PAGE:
National Grid will appeal against a ruling by the energy regulator that will cut its allowed returns.
The FTSE 100 utility said on Tuesday it feared a cut to its credit rating in light of energy regulator Ofgem’s December decision, which from April will reduce returns for companies that own UK electricity and gas infrastructure in Britain by almost 40 per cent.
Energy network companies, which also include Cadent, SSE and ScottishPower, are monopolies so their returns and how much they are able to charge households via their energy bills to maintain and improve vital infrastructure are regulated by Ofgem through a “price control” framework. Network costs typically make up just over a fifth of a household energy bill.
Ofgem proposed in December to slash baseline annual rates of return to 4.3 per cent for the five years from April, down from 7 per cent to 8 per cent under the current regime, although it had earlier proposed a much harsher crackdown that would have seen returns sliced nearly in half. Network companies’ returns have come under sharp scrutiny in recent years, with charity Citizens Advice claiming in a report in 2017 that they had been allowed to make “eye-watering” profits.
National Grid said it would launch an appeal to the UK’s Competition and Markets Authority regarding key parts of Ofgem’s ruling including the cost of equity, arguing that it felt the regulator had “ignored certain evidence” including total market returns when making its calculations.
“It’s really important from a UK perspective that investors get a fair return that reflects the cost of capital for the risks that they are taking,” said John Pettigrew, chief executive.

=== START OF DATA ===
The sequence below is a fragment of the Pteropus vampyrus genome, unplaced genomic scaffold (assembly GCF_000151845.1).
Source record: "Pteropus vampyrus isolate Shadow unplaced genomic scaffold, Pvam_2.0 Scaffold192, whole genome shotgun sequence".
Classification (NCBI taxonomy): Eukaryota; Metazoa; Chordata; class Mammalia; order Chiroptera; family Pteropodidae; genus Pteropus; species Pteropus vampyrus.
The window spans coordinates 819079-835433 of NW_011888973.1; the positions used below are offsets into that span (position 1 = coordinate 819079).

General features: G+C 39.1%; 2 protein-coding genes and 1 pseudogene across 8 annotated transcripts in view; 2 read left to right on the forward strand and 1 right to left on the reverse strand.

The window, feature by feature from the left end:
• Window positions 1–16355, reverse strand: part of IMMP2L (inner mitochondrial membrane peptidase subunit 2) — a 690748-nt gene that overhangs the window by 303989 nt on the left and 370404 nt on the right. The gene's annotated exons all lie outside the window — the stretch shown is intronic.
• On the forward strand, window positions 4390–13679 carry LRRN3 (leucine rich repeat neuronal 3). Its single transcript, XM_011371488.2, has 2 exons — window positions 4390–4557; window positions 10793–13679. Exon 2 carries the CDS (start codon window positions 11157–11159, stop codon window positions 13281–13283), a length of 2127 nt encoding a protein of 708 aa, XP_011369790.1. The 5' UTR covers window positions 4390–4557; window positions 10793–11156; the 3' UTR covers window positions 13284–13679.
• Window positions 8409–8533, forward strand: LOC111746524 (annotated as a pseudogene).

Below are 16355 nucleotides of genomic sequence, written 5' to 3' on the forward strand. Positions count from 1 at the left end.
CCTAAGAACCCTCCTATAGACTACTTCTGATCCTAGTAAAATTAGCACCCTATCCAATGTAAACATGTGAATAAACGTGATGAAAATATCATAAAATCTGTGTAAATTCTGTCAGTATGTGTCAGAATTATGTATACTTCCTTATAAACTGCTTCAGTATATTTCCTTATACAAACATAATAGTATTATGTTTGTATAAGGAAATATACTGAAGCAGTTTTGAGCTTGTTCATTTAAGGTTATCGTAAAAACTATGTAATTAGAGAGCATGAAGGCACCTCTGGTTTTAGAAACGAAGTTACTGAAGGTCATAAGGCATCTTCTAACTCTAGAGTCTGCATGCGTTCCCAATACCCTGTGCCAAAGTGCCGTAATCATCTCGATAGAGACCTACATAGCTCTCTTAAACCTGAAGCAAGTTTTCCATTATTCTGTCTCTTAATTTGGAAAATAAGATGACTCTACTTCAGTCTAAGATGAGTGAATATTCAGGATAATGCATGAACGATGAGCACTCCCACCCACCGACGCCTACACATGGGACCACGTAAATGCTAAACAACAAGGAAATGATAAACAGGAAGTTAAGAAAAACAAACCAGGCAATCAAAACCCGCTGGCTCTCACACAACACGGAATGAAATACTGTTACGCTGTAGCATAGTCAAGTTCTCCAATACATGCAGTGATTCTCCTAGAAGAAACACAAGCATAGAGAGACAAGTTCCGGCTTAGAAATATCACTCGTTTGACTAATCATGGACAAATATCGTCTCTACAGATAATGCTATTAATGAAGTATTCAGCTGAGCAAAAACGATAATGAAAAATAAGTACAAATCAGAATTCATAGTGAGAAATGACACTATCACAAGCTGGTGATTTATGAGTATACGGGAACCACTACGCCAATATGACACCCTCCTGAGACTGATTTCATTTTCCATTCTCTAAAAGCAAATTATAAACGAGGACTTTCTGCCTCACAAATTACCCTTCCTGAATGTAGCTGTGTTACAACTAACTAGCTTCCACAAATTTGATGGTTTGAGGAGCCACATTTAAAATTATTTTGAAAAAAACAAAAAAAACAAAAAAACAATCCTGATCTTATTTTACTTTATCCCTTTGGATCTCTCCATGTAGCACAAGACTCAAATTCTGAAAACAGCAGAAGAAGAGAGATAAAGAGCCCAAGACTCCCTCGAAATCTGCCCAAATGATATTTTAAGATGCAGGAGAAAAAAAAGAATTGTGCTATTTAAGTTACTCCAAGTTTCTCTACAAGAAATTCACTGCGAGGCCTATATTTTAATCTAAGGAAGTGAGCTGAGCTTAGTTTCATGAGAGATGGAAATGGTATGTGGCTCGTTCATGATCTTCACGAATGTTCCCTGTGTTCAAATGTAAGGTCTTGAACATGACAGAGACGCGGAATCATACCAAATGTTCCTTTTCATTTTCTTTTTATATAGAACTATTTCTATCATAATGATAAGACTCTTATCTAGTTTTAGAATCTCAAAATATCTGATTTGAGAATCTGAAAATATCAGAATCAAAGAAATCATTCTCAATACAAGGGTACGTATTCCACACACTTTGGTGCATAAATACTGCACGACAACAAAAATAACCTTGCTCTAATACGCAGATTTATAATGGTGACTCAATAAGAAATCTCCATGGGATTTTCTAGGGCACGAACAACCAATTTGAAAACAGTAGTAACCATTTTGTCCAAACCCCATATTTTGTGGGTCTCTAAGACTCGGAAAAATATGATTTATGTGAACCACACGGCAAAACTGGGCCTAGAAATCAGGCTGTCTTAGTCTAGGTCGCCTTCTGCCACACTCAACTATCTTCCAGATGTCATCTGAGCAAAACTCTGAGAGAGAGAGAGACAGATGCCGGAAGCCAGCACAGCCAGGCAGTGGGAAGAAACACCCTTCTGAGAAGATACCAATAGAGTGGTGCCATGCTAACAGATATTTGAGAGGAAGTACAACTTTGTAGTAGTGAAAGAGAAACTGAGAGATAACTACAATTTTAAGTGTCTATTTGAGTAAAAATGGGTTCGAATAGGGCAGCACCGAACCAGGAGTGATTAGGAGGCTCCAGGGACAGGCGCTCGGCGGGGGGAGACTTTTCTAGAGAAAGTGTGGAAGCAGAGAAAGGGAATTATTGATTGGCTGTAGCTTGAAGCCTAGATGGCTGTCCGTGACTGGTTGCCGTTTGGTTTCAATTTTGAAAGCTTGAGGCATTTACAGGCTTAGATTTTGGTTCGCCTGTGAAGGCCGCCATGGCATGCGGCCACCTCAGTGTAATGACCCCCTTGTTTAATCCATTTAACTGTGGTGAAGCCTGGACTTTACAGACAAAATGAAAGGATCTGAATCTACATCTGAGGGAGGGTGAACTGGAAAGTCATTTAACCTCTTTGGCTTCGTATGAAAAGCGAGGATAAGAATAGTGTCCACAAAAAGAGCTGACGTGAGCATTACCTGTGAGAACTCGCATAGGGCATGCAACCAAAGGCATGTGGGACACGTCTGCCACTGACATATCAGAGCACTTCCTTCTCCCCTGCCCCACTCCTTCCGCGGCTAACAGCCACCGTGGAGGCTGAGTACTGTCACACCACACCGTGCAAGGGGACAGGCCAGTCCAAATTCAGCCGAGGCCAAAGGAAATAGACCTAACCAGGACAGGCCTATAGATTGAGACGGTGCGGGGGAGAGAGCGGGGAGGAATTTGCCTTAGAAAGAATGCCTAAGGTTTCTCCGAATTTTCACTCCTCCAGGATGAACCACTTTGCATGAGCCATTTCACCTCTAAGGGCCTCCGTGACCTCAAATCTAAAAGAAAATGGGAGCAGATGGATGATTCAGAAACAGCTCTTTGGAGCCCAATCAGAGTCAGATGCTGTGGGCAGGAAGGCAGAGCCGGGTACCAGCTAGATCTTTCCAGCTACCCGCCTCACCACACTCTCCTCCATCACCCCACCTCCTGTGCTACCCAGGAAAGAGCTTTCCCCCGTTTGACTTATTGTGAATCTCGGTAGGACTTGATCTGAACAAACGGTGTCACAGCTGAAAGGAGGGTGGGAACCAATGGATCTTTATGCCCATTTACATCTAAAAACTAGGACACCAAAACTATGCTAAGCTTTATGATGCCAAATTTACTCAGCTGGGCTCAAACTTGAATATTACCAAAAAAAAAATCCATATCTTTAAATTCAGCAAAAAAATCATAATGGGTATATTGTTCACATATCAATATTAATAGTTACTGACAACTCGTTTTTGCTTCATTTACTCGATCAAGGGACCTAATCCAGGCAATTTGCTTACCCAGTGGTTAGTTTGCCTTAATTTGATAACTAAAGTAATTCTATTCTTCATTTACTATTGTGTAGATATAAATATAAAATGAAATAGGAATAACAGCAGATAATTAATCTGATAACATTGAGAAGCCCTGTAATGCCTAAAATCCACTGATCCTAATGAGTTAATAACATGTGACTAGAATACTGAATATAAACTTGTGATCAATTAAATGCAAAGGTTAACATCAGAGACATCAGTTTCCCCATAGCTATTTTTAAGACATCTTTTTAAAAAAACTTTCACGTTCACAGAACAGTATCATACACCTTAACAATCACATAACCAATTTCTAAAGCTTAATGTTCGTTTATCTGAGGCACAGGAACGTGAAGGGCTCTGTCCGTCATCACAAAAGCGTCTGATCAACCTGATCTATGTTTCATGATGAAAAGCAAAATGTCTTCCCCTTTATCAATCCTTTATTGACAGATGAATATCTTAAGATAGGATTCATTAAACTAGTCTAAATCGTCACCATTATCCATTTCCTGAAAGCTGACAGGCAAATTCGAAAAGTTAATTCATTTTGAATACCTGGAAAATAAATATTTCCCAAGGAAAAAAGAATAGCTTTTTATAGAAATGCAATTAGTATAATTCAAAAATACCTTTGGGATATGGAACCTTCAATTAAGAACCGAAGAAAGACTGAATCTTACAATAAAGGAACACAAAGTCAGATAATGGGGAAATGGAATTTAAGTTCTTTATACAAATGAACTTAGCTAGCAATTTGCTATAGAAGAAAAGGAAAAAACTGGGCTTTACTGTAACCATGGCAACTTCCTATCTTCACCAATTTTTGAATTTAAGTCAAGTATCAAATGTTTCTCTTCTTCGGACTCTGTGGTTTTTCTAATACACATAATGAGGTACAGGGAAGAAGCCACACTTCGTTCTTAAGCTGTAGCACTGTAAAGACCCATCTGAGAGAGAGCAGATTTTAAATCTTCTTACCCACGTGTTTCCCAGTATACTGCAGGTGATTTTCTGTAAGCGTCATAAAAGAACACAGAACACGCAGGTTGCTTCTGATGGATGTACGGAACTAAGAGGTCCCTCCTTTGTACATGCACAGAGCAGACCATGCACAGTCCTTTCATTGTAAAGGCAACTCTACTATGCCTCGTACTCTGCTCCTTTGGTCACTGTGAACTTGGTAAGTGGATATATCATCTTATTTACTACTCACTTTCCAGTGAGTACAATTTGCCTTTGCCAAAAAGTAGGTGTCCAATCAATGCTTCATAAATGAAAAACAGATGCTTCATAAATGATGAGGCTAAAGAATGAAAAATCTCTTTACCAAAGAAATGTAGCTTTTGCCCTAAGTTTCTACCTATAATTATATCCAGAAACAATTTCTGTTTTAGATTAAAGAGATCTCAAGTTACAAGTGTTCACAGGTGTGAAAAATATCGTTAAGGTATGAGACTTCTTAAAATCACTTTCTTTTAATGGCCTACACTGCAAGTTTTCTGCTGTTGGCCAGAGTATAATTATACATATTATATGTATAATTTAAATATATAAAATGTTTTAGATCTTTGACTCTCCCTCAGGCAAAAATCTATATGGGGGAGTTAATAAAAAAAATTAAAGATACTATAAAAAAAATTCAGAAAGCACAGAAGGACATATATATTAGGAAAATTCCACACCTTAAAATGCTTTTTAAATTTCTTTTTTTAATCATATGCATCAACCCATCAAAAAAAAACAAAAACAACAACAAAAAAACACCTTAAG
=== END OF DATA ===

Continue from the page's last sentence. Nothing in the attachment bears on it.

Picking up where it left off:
The new pricing regime applies to companies that own national gas and electricity infrastructure as well as local gas grid owners, and analysts will watch carefully to see if other companies launch appeals before a deadline on Wednesday.
National Grid said that from its next full financial year it would aim to deliver annual dividend per share growth in line with the CPIH measure of inflation, a change from its current policy which aims for growth “at least in line with” the higher RPI rate of inflation. It said the decision reflected the fact its asset base in the UK would be indexed according to CPIH inflation under the new regulatory regime.
Pettigrew insisted that while National Grid was braced for potential downgrades in its ratings as a result of the new framework, he expected the company to maintain a “strong investment grade”.
Shares in National Grid were up marginally by 0.5 per cent in early trading on Tuesday to 828p.
Martin Young, analyst at Investec, said the appeal, which could take up to seven months, was “a brave call, but the right call”.